But from a more practical stand point, I also learned that getting lean, means not only doing LOTS of cardio exercise. If you want to get in the “best shape of your life” and look muscular, you have to combine strength training in too. Doing a little bit of a combination of things each day might just be better than doing A LOT of all of the same thing all the time. I have always mixed in work with weights, but while training for my marathons, I did considerably less of that. When you have to run that many miles a week that takes up ALL the time you have as a busy mother of three. And I was afraid to do a strength workout that would make me too sore to get in the run I had scheduled. On my rest days I was too sore to even consider another kind of workout.

After a few months of lack of focus and some “post race let down” I have finally found some clarity in recent days. Will I continue to run? YES!!! Will I run far? Uh huh! How about marathons?… Not sure yet. Someday? While I have not ruled out doing another at some point in time, I feel like I’ve conquered that goal and I’m ready to move on to the next thing. Eventually I may try to take six minutes off my time to meet by sub four hour goal.

But, I am REALLY enjoying challenging my body and my mind in other ways these days. I am able to lift weights when I want, I can ride the bike on the trainer when I feel like it or I can sign up for a fun new challenge with girlfriends, like the “21 Day Fix” Challenge I’m about to begin. And I can still go out and run 3 to 6 carefree miles when I feel like it. But, now that I’m working during every spare minute of the three hours that all my kids are all at school, I honestly don’t have time in my brain to focus on a full marathon right now. I’m focused on family, work and balanced exercise and eating. I also happen to be eating better because I’m not starving all the time from those huge calorie burns from long runs.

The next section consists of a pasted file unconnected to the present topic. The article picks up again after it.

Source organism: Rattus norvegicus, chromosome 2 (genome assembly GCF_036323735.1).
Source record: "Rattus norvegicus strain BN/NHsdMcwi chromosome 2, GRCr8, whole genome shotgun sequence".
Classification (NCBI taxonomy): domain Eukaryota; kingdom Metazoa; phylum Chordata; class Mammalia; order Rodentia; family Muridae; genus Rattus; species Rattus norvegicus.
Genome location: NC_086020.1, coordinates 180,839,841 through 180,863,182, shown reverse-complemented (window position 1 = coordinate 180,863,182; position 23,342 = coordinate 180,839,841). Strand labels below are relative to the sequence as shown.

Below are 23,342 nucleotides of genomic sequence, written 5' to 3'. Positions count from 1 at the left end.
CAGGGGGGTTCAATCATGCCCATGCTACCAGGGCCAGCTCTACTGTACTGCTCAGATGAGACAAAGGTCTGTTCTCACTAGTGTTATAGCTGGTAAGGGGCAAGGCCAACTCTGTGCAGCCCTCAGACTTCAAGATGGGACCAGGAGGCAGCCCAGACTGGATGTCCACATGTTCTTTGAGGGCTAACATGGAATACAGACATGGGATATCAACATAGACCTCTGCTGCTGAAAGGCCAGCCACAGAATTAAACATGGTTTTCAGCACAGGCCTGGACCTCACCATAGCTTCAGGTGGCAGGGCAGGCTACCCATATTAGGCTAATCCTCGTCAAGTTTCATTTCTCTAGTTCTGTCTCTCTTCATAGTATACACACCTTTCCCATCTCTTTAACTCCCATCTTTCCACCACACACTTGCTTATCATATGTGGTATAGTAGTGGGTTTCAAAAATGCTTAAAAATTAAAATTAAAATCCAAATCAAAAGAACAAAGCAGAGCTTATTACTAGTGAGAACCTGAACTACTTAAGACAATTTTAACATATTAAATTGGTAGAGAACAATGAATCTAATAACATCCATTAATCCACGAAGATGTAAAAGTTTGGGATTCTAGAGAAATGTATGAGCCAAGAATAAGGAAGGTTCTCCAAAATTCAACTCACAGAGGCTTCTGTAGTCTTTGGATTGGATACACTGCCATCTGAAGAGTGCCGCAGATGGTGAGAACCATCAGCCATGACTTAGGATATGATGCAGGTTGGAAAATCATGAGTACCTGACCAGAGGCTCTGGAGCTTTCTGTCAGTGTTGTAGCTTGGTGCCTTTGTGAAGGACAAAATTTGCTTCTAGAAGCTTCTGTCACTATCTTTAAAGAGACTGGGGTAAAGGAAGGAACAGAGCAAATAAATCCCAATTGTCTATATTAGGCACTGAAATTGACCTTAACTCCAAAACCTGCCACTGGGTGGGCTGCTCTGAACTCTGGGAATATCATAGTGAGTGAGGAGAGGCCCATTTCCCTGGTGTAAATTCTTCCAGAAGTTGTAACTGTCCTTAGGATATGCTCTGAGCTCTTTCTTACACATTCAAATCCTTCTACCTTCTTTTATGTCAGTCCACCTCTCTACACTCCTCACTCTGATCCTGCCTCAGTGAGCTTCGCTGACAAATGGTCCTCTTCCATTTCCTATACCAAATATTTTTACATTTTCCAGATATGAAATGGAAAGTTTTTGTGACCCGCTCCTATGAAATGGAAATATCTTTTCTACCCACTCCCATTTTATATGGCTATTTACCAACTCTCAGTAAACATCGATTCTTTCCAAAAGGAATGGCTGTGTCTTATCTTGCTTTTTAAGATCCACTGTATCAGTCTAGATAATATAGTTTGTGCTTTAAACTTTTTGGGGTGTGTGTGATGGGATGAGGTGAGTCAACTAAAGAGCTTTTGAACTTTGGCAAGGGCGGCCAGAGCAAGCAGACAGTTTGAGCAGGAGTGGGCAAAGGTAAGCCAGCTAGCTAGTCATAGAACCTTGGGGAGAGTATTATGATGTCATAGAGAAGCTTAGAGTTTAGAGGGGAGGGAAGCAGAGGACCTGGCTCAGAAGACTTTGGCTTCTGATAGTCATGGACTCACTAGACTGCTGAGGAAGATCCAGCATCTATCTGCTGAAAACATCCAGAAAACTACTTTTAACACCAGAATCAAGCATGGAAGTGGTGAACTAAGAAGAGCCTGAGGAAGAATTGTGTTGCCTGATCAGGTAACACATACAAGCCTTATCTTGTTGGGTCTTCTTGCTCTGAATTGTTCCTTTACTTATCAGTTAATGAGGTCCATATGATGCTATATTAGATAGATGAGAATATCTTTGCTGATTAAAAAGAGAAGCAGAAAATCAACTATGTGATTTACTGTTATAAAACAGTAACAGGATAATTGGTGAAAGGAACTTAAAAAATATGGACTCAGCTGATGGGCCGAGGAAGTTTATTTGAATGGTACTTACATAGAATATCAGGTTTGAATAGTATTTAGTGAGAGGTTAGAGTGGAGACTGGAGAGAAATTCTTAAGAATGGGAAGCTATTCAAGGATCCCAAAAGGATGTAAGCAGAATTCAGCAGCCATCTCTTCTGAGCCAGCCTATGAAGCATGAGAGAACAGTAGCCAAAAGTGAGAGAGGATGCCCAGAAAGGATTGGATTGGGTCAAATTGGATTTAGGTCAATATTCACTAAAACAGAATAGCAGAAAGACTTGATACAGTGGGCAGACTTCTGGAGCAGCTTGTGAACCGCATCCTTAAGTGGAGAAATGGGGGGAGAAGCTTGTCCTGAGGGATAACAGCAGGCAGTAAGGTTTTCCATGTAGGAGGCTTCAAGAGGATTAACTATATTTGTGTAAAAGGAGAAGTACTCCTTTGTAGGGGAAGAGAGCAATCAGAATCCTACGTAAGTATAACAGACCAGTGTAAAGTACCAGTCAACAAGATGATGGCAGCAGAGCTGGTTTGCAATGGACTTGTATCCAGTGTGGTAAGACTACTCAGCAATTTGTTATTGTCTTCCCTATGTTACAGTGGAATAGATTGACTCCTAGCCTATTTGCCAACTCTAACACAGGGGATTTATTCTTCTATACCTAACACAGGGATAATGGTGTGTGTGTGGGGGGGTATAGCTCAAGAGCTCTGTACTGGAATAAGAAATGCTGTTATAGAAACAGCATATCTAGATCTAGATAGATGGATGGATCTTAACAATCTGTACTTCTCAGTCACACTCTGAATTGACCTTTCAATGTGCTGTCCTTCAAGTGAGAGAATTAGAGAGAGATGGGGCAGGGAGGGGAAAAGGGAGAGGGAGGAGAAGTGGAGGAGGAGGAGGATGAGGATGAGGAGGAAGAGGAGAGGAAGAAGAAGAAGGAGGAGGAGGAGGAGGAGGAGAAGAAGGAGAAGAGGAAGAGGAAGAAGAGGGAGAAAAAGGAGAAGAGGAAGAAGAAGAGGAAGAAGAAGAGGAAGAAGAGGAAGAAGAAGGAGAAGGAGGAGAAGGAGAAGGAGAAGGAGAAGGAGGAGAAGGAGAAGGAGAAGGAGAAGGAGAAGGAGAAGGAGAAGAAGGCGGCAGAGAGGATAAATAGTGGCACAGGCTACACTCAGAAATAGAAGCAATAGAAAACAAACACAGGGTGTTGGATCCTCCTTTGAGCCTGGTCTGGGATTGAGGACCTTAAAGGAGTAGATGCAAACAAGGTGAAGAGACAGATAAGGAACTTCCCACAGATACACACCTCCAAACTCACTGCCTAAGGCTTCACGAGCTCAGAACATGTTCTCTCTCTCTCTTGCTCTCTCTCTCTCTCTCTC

I’ll finish by saying this.

If you’re thinking of training for a marathon, don’t do it to get your body stronger than ever. Because it’s really all about training your MIND. 


The Too Busy Blues